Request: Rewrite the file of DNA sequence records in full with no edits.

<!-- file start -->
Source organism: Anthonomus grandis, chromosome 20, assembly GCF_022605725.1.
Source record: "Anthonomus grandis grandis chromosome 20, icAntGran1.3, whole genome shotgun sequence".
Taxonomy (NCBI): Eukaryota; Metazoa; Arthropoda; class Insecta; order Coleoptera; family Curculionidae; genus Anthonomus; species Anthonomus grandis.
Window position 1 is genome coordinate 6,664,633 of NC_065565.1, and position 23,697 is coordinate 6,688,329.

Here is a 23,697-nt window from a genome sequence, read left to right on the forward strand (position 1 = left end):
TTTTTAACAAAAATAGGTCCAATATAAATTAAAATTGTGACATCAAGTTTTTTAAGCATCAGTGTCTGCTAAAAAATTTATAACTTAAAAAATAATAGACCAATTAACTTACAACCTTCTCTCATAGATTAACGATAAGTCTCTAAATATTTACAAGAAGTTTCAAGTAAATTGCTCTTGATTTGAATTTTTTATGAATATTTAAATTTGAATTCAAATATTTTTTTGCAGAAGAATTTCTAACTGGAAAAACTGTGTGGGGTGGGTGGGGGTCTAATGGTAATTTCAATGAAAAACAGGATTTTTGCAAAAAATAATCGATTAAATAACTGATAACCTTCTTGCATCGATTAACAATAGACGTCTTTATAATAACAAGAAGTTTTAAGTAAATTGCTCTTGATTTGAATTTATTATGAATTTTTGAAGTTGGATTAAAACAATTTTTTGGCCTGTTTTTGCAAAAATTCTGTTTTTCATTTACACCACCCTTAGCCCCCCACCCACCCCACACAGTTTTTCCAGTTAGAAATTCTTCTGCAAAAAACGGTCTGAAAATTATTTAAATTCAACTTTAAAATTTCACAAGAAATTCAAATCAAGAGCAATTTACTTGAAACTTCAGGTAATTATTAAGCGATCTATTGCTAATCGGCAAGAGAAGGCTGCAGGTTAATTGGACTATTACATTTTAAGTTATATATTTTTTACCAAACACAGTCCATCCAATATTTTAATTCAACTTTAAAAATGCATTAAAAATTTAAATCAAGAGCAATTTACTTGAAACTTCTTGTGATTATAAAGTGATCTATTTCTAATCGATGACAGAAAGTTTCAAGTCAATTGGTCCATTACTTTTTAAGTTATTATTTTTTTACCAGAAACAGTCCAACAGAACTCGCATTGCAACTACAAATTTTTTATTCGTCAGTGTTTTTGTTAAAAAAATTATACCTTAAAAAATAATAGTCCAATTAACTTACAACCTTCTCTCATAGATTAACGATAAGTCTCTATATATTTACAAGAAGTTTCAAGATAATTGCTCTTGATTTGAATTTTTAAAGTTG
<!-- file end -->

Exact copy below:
Source organism: Anthonomus grandis, chromosome 20, assembly GCF_022605725.1.
Source record: "Anthonomus grandis grandis chromosome 20, icAntGran1.3, whole genome shotgun sequence".
Taxonomy (NCBI): Eukaryota; Metazoa; Arthropoda; class Insecta; order Coleoptera; family Curculionidae; genus Anthonomus; species Anthonomus grandis.
Window position 1 is genome coordinate 6,664,633 of NC_065565.1, and position 23,697 is coordinate 6,688,329.

Here is a 23,697-nt window from a genome sequence, read left to right on the forward strand (position 1 = left end):
TTTTTAACAAAAATAGGTCCAATATAAATTAAAATTGTGACATCAAGTTTTTTAAGCATCAGTGTCTGCTAAAAAATTTATAACTTAAAAAATAATAGACCAATTAACTTACAACCTTCTCTCATAGATTAACGATAAGTCTCTAAATATTTACAAGAAGTTTCAAGTAAATTGCTCTTGATTTGAATTTTTTATGAATATTTAAATTTGAATTCAAATATTTTTTTGCAGAAGAATTTCTAACTGGAAAAACTGTGTGGGGTGGGTGGGGGTCTAATGGTAATTTCAATGAAAAACAGGATTTTTGCAAAAAATAATCGATTAAATAACTGATAACCTTCTTGCATCGATTAACAATAGACGTCTTTATAATAACAAGAAGTTTTAAGTAAATTGCTCTTGATTTGAATTTATTATGAATTTTTGAAGTTGGATTAAAACAATTTTTTGGCCTGTTTTTGCAAAAATTCTGTTTTTCATTTACACCACCCTTAGCCCCCCACCCACCCCACACAGTTTTTCCAGTTAGAAATTCTTCTGCAAAAAACGGTCTGAAAATTATTTAAATTCAACTTTAAAATTTCACAAGAAATTCAAATCAAGAGCAATTTACTTGAAACTTCAGGTAATTATTAAGCGATCTATTGCTAATCGGCAAGAGAAGGCTGCAGGTTAATTGGACTATTACATTTTAAGTTATATATTTTTTACCAAACACAGTCCATCCAATATTTTAATTCAACTTTAAAAATGCATTAAAAATTTAAATCAAGAGCAATTTACTTGAAACTTCTTGTGATTATAAAGTGATCTATTTCTAATCGATGACAGAAAGTTTCAAGTCAATTGGTCCATTACTTTTTAAGTTATTATTTTTTTACCAGAAACAGTCCAACAGAACTCGCATTGCAACTACAAATTTTTTATTCGTCAGTGTTTTTGTTAAAAAAATTATACCTTAAAAAATAATAGTCCAATTAACTTACAACCTTCTCTCATAGATTAACGATAAGTCTCTATATATTTACAAGAAGTTTCAAGATAATTGCTCTTGATTTGAATTTTTAAAGTTG